Comment: The blood of young mice contains substances that reverse aging processes in heart muscle, skeletal muscle, and brain. Clearly, one of these substances is GDF11. Whether this molecule also reverses aging in other organs and has therapeutic value in humans remains to be determined.
Citation(s): Sinha M et al. Restoring systemic GDF11 levels reverses age-related dysfunction in mouse skeletal muscle. Science 2014 May 9; 344:649.
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MM: The question/debate of Nature vs. Nurture in various medical conditions is a recurring one. The consistent response is that if we can continually improve our lifestyle habits then we have a greater chance of improving our overall health.
Gut 2014 Apr 2
Irritable Bowel Syndrome Runs in Families
Not just in siblings and cousins, but in spouses too, implicating both genetic and environmental risk factors
The relative contributions of genetic and environmental factors to the etiology of irritable bowel syndrome (IBS) are uncertain.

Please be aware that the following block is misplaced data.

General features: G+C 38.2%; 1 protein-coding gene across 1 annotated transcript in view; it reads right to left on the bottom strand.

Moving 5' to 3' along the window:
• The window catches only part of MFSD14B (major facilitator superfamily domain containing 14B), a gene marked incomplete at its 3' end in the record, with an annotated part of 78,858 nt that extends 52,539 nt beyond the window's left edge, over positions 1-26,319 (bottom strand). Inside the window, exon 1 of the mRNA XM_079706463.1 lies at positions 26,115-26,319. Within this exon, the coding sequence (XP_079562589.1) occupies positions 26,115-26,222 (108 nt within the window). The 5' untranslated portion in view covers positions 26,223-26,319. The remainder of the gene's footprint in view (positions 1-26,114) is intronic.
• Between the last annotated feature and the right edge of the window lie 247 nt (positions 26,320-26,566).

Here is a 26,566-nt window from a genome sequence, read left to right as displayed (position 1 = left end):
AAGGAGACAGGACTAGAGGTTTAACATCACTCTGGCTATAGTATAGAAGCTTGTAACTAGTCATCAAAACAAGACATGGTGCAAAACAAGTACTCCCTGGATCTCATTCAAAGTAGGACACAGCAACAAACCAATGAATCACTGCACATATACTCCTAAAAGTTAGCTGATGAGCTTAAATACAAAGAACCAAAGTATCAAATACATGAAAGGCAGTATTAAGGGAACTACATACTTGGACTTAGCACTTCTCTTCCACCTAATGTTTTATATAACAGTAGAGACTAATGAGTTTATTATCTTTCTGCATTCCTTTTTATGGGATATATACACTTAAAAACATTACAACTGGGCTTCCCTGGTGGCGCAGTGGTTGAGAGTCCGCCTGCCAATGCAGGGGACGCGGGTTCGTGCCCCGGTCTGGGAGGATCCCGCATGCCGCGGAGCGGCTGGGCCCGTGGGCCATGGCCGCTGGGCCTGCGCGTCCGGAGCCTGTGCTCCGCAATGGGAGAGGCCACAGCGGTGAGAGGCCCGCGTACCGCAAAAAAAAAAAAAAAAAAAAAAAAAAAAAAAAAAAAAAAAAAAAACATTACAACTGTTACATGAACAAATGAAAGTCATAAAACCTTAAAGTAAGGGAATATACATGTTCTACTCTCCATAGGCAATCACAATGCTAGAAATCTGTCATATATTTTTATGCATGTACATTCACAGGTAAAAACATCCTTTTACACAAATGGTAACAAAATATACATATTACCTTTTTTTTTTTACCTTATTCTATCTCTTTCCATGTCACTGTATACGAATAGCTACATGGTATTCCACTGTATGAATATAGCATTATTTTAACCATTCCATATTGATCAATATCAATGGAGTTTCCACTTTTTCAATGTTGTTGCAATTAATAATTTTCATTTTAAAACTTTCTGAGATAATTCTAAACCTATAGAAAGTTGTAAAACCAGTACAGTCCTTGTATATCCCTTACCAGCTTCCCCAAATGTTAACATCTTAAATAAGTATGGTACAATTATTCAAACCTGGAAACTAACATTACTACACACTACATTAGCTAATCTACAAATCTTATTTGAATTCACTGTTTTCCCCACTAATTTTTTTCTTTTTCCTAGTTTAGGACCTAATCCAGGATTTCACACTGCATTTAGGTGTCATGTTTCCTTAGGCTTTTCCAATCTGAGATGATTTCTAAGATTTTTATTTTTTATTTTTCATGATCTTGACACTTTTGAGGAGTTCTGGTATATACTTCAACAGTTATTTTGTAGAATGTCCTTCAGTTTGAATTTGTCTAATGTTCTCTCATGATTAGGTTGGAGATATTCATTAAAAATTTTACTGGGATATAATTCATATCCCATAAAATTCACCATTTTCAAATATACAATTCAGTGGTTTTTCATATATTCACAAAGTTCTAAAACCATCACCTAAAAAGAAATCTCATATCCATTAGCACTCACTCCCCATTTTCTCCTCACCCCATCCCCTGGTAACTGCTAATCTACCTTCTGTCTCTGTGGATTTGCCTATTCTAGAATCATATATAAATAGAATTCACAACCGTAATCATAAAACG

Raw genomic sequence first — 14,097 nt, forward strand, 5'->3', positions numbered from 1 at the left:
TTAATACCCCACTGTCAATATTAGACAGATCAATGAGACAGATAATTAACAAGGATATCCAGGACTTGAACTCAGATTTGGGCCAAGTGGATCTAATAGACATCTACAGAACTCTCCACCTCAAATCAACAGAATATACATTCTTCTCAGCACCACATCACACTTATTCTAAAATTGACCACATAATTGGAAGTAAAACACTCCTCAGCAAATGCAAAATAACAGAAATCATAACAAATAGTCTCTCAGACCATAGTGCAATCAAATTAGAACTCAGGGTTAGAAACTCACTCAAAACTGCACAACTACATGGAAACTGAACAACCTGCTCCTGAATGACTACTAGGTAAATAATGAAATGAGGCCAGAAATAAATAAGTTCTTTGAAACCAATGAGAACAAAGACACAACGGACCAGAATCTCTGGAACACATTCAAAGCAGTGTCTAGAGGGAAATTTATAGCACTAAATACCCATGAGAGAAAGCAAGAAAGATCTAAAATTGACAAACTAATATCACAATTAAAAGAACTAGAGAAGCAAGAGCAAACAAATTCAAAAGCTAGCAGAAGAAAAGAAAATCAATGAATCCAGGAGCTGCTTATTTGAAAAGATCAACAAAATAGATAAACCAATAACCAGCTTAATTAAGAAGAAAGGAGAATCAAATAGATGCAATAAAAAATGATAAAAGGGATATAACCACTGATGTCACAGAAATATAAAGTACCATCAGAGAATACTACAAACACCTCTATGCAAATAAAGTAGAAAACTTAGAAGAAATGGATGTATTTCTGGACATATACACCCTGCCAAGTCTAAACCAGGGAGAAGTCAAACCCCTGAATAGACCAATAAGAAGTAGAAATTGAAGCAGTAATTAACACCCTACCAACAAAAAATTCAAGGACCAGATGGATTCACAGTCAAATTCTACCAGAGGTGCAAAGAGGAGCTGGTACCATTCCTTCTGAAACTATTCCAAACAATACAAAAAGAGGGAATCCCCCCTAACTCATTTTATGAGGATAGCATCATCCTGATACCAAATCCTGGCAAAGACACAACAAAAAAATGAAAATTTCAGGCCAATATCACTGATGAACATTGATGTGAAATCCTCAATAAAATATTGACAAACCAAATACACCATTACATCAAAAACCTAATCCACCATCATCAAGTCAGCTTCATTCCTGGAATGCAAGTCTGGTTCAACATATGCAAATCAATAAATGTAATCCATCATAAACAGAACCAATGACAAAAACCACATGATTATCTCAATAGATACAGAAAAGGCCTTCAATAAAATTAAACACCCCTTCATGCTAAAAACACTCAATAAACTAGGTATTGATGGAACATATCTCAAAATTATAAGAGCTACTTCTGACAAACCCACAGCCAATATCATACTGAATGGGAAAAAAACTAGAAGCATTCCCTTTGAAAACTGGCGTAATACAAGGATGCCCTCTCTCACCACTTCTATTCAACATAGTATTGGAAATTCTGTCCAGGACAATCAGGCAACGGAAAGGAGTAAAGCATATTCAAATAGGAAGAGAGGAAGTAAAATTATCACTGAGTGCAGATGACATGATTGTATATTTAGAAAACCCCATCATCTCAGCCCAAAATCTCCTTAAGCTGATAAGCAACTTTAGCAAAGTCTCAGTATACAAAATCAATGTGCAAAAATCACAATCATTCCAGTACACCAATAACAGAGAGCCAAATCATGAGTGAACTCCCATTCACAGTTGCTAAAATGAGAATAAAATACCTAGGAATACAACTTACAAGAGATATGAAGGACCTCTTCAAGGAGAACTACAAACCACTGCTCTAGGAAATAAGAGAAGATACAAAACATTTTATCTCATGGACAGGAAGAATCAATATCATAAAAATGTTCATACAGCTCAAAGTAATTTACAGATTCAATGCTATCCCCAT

To determine the risk for IBS in relatives of patients with IBS, researchers conducted a case-control study using linked data from multiple population-based databases in Sweden. Using diagnostic data from a hospital registry and an outpatient registry, they identified 52,000 patients diagnosed with IBS between 1987 and 2010 (cases). The risk for IBS in relatives of cases was compared with the risk in relatives of individuals unaffected by IBS (controls), who were matched to cases based on year of birth, residency in Sweden, and other demographic factors (controls).The odds ratios for IBS were as follows: 1.75 in siblings, 1.82 in offspring, 1.90 in parents, 1.10 in maternal half-siblings, 1.78 in paternal half-siblings, 1.27 in nieces and nephews, 1.11 in cousins, and 1.51 in spouses. All risks were statistically significant.